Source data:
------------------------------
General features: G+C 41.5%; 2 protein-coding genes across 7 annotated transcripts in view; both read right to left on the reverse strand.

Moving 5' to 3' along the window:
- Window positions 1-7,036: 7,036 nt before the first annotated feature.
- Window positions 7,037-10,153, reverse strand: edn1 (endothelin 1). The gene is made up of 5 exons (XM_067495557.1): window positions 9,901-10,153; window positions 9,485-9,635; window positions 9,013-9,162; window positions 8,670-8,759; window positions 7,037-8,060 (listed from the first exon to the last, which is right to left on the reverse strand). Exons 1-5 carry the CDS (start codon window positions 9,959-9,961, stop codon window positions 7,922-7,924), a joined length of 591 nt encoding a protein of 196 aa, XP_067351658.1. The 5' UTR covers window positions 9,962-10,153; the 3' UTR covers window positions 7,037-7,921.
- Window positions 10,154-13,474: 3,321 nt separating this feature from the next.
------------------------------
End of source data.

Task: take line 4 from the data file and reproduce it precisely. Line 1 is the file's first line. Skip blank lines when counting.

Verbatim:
- Window positions 7,037-10,153, reverse strand: edn1 (endothelin 1). The gene is made up of 5 exons (XM_067495557.1): window positions 9,901-10,153; window positions 9,485-9,635; window positions 9,013-9,162; window positions 8,670-8,759; window positions 7,037-8,060 (listed from the first exon to the last, which is right to left on the reverse strand). Exons 1-5 carry the CDS (start codon window positions 9,959-9,961, stop codon window positions 7,922-7,924), a joined length of 591 nt encoding a protein of 196 aa, XP_067351658.1. The 5' UTR covers window positions 9,962-10,153; the 3' UTR covers window positions 7,037-7,921.